Herbert Ploberger: At the Interface between Fine and Applied Art

The inclusion of lesser-known modernisms into art history at large also calls for the introduction of lesser-known artists, and it is often left to smaller, regional galleries to take on this task and produce the groundwork. The recent exhibition Herbert Ploberger: At the Interface between Fine and Applied Art at the Upper Austrian regional gallery in Linz can be understood precisely in this light.

Herbert Ploberger (1902-1977) was one of Austria’s main representatives of New Objectivity painting (Neue Sachlichkeit), a movement that developed in reaction to Expressionism in 1920s Weimar Germany. Stripping paintings bare of personal feeling and emotion, artists of the New Objectivity forged a hyperreality that often bordered on caricature for its brutal and unforgiving depictions of modern life. Continue reading

Exhibition review: Enchanted by Africa?

In 1928 the Exhibition of Contemporary Culture in Brno featured a pavilion dedicated to a display on the theme of “The Origin of Humans” (Člověk a jeho rod). Organised by the geologist Karel Absolon (1877-1960), it featured recent discoveries of Palaeolithic artefacts from southern Moravia, including the Venus of Dolní Věstonice, a female figurine just as significant as the better-known Venus of Willendorf in the Vienna Museum of Natural History. Pride of place was taken up by a life-size model of a mammoth reconstituted on the basis of found remains. The distinctive pavilion, designed by the modernist architect Jiří Kroha (1893-1974), was demolished, but the mammoth survived and is now housed in the Anthropos Pavilion, the location of an exhibition on human evolution that features much of the material originally on display in 1928.

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Krásná jizba: Design for Democracy, 1927-1948

Krásná jizba, translated as “The Beautiful Room”, was a Prague based institution which advanced modern design in interwar Czechoslovakia. Founded in 1927, it was behind the promotion and sale of homeware products, such as dining and tea sets, glassware, furniture, and textiles, which put emphasis on functionality and aesthetic appearance together with their affordability. The newly refurbished Museum of Decorative Arts in Prague recently focused on this organisation in an extensive exhibition titled Krásná jizba dp 1927-1948: Design for Democracy, which closed on 3 March 2019. The curator, Lucie Vlčková, and her team presented the work of many designers, photographers and artists, including Ladislav Sutnar, Josef Sudek, Ludvika Smrčková, Toyen, or Antonín Kybal, indicating the extensive range of production of this key institution.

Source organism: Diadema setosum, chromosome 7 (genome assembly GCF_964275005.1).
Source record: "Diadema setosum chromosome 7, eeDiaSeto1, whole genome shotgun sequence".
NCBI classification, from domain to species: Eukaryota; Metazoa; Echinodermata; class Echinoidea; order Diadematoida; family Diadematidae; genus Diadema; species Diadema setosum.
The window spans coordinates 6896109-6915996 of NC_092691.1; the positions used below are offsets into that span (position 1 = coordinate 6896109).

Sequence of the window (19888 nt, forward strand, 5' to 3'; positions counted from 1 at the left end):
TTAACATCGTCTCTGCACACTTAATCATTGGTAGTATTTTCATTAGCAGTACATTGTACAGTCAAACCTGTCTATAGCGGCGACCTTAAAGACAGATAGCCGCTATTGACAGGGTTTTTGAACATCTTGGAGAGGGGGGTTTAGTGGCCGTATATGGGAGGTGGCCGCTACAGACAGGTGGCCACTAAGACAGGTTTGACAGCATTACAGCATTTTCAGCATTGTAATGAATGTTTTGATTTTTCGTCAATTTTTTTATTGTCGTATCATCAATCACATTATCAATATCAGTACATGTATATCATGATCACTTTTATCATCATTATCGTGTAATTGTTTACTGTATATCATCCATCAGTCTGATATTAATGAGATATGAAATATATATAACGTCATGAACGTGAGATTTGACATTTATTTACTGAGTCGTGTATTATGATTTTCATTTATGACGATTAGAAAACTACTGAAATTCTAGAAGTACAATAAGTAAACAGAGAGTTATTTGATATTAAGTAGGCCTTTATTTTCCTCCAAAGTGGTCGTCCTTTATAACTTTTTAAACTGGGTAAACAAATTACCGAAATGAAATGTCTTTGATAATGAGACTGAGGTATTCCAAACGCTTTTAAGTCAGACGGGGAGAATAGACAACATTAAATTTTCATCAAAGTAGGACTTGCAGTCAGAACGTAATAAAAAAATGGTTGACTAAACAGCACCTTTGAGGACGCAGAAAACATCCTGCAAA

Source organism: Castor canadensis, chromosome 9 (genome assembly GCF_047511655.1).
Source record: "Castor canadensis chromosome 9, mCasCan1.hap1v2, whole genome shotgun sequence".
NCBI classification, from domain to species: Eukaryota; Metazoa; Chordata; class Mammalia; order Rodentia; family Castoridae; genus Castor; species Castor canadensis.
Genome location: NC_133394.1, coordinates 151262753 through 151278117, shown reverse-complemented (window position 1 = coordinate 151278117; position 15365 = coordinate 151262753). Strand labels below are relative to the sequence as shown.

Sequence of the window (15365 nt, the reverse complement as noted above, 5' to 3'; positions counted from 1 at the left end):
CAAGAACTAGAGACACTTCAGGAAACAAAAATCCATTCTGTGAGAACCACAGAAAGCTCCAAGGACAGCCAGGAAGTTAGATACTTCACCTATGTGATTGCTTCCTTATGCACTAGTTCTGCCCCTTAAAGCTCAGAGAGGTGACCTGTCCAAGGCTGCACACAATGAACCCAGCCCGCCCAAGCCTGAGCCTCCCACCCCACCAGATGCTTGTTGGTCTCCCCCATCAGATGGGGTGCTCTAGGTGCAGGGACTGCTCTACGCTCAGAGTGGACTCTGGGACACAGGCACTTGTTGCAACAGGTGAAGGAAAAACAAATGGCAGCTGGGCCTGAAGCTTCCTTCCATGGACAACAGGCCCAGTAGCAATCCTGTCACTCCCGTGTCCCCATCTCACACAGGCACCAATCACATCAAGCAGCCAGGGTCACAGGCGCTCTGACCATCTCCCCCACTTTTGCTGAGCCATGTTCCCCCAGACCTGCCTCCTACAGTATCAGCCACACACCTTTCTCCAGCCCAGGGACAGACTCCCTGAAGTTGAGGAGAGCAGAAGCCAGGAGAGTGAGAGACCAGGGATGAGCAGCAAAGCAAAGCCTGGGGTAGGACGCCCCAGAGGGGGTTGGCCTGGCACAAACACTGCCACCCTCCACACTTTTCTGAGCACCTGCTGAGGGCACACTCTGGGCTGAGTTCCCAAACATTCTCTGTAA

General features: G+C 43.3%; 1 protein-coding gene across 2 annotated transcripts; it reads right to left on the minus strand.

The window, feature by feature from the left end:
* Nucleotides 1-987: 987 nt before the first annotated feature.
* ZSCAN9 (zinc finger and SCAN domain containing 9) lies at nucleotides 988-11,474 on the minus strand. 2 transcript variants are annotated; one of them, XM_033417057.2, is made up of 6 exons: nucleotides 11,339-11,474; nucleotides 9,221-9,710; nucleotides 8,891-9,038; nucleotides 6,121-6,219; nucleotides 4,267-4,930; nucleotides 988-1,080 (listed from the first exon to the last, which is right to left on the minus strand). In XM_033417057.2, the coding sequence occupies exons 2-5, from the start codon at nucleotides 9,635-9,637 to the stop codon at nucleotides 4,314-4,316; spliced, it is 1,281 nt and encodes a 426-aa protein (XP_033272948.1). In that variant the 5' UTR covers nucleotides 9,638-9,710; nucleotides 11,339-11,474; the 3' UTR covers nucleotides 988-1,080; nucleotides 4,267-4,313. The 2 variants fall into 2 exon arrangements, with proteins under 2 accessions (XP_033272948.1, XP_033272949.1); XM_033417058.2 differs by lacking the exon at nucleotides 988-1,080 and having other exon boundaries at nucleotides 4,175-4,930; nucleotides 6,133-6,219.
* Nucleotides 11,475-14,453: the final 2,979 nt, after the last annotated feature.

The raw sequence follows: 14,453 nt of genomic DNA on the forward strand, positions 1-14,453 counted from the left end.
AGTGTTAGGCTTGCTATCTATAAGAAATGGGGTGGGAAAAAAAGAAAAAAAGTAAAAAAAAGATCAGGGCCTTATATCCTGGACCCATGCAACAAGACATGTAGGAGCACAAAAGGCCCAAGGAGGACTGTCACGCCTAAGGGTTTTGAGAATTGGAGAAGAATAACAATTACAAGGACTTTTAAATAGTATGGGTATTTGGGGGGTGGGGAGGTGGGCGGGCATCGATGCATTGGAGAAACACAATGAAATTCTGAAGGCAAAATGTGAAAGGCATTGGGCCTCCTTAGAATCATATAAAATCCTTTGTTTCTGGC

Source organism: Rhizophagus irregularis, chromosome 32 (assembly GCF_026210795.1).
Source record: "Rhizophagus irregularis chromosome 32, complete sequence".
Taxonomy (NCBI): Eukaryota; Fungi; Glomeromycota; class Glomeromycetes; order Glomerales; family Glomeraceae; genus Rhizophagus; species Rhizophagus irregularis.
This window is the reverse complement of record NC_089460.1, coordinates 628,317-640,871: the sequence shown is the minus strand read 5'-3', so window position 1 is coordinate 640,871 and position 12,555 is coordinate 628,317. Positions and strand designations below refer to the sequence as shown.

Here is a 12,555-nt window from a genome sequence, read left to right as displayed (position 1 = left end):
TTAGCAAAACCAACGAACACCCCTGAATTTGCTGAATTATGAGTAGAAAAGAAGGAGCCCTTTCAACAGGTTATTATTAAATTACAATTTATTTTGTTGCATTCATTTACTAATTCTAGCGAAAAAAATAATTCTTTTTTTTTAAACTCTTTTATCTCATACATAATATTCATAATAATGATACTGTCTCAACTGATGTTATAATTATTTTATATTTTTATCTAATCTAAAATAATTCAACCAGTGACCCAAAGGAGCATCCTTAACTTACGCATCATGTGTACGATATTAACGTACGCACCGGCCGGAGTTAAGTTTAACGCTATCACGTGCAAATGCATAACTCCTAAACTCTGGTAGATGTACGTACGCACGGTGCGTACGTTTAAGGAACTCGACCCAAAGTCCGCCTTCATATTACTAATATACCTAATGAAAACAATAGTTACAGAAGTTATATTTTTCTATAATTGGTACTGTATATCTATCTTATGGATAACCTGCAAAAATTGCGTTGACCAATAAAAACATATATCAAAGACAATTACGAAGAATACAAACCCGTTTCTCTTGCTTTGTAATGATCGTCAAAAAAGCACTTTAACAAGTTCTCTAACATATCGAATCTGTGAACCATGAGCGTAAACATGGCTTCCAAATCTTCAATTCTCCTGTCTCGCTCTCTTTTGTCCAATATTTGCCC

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City of Women

On 25th January 2019 the Belvedere Museum formally opened its exhibition City of Women: Female Artists in Vienna, 1900-1938. The exhibition continues until 19th May. Presenting the work of no fewer than 53 women artists, it is an ambitious project that builds on and extends earlier exhibitions by the Belvedere; despite the unpromising title, The Women of Klimt, Schiele and Kokoschka (2015-16), for example, was a serious examination of the painters’ oeuvre in the context of changing gender identities and discourses of femininity.

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Exhibition Review: Have No Fear of Modernism!

For eleven years, from 1928 to 1939, the School of Arts and Crafts in Bratislava (Škola umeleckých remesiel – ŠUR) was the hub of a budding Slovak modernism. Founded amid an economic crisis in a small city, the conditions for the ŠUR were not favourable – and yet, supported by the sheer determination of its director Jozef Vydra, it thrived as a public school that was, pronouncedly, not concerned with modern art but modern life. The first international exhibition about the ŠUR in the post-socialist era was shown at the city museums of Zwickau and Leverkusen and at the Bauhaus Dessau foundation in 1998, accompanied by a rich catalogue. While presenting an important initiative in unearthing the history of the ŠUR, the exhibition and catalogue, bearing the title Das Bauhaus im Osten (‘The Bauhaus in the East’), was conceptualised in close relation to Germany’s most legendary art school, over-emphasising the link between the two, at the cost of ignoring others. Twenty years on and in time for the ŠUR’s 90th birthday (as well as the Bauhaus centenary), the Slovak Design Museum puts a corrective lens on the school’s history with an exhibition in the spaces of the Historical Museum in Bratislava Castle.

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